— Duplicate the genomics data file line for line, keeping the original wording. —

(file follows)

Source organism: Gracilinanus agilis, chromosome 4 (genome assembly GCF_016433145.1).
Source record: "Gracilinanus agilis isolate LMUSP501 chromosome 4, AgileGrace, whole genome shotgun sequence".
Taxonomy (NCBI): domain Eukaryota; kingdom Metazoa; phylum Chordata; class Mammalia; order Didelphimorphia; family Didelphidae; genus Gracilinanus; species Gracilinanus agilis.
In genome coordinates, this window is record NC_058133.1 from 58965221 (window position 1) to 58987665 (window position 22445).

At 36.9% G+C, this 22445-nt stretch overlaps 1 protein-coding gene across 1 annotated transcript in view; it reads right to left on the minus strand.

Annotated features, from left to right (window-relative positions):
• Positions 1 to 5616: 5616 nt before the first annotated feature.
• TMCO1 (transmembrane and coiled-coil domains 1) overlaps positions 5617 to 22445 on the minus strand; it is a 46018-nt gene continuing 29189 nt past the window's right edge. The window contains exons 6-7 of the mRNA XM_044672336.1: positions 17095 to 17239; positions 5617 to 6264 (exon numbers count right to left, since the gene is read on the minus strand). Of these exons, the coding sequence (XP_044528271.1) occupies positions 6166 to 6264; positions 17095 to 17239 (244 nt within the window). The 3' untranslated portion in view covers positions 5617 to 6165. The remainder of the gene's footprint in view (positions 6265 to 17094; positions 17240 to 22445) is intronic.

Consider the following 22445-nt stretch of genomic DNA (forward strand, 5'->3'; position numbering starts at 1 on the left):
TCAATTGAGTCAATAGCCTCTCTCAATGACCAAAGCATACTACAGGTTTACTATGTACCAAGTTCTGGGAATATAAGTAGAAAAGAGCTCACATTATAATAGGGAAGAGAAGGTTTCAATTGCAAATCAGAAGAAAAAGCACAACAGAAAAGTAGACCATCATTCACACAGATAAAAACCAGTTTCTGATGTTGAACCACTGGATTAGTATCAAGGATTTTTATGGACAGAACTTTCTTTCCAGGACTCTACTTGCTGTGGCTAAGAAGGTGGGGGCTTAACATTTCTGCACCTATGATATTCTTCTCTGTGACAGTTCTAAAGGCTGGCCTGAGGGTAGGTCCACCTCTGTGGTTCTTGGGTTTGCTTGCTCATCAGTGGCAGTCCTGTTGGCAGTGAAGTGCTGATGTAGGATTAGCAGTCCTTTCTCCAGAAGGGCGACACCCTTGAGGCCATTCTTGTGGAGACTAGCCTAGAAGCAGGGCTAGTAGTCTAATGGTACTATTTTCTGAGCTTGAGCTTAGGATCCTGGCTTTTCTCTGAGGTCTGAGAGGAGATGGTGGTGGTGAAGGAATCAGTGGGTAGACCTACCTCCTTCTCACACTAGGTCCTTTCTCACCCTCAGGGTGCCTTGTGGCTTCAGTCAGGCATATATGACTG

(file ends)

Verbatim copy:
Source organism: Gracilinanus agilis, chromosome 4 (genome assembly GCF_016433145.1).
Source record: "Gracilinanus agilis isolate LMUSP501 chromosome 4, AgileGrace, whole genome shotgun sequence".
Taxonomy (NCBI): domain Eukaryota; kingdom Metazoa; phylum Chordata; class Mammalia; order Didelphimorphia; family Didelphidae; genus Gracilinanus; species Gracilinanus agilis.
In genome coordinates, this window is record NC_058133.1 from 58965221 (window position 1) to 58987665 (window position 22445).

At 36.9% G+C, this 22445-nt stretch overlaps 1 protein-coding gene across 1 annotated transcript in view; it reads right to left on the minus strand.

Annotated features, from left to right (window-relative positions):
• Positions 1 to 5616: 5616 nt before the first annotated feature.
• TMCO1 (transmembrane and coiled-coil domains 1) overlaps positions 5617 to 22445 on the minus strand; it is a 46018-nt gene continuing 29189 nt past the window's right edge. The window contains exons 6-7 of the mRNA XM_044672336.1: positions 17095 to 17239; positions 5617 to 6264 (exon numbers count right to left, since the gene is read on the minus strand). Of these exons, the coding sequence (XP_044528271.1) occupies positions 6166 to 6264; positions 17095 to 17239 (244 nt within the window). The 3' untranslated portion in view covers positions 5617 to 6165. The remainder of the gene's footprint in view (positions 6265 to 17094; positions 17240 to 22445) is intronic.

Consider the following 22445-nt stretch of genomic DNA (forward strand, 5'->3'; position numbering starts at 1 on the left):
TCAATTGAGTCAATAGCCTCTCTCAATGACCAAAGCATACTACAGGTTTACTATGTACCAAGTTCTGGGAATATAAGTAGAAAAGAGCTCACATTATAATAGGGAAGAGAAGGTTTCAATTGCAAATCAGAAGAAAAAGCACAACAGAAAAGTAGACCATCATTCACACAGATAAAAACCAGTTTCTGATGTTGAACCACTGGATTAGTATCAAGGATTTTTATGGACAGAACTTTCTTTCCAGGACTCTACTTGCTGTGGCTAAGAAGGTGGGGGCTTAACATTTCTGCACCTATGATATTCTTCTCTGTGACAGTTCTAAAGGCTGGCCTGAGGGTAGGTCCACCTCTGTGGTTCTTGGGTTTGCTTGCTCATCAGTGGCAGTCCTGTTGGCAGTGAAGTGCTGATGTAGGATTAGCAGTCCTTTCTCCAGAAGGGCGACACCCTTGAGGCCATTCTTGTGGAGACTAGCCTAGAAGCAGGGCTAGTAGTCTAATGGTACTATTTTCTGAGCTTGAGCTTAGGATCCTGGCTTTTCTCTGAGGTCTGAGAGGAGATGGTGGTGGTGAAGGAATCAGTGGGTAGACCTACCTCCTTCTCACACTAGGTCCTTTCTCACCCTCAGGGTGCCTTGTGGCTTCAGTCAGGCATATATGACTG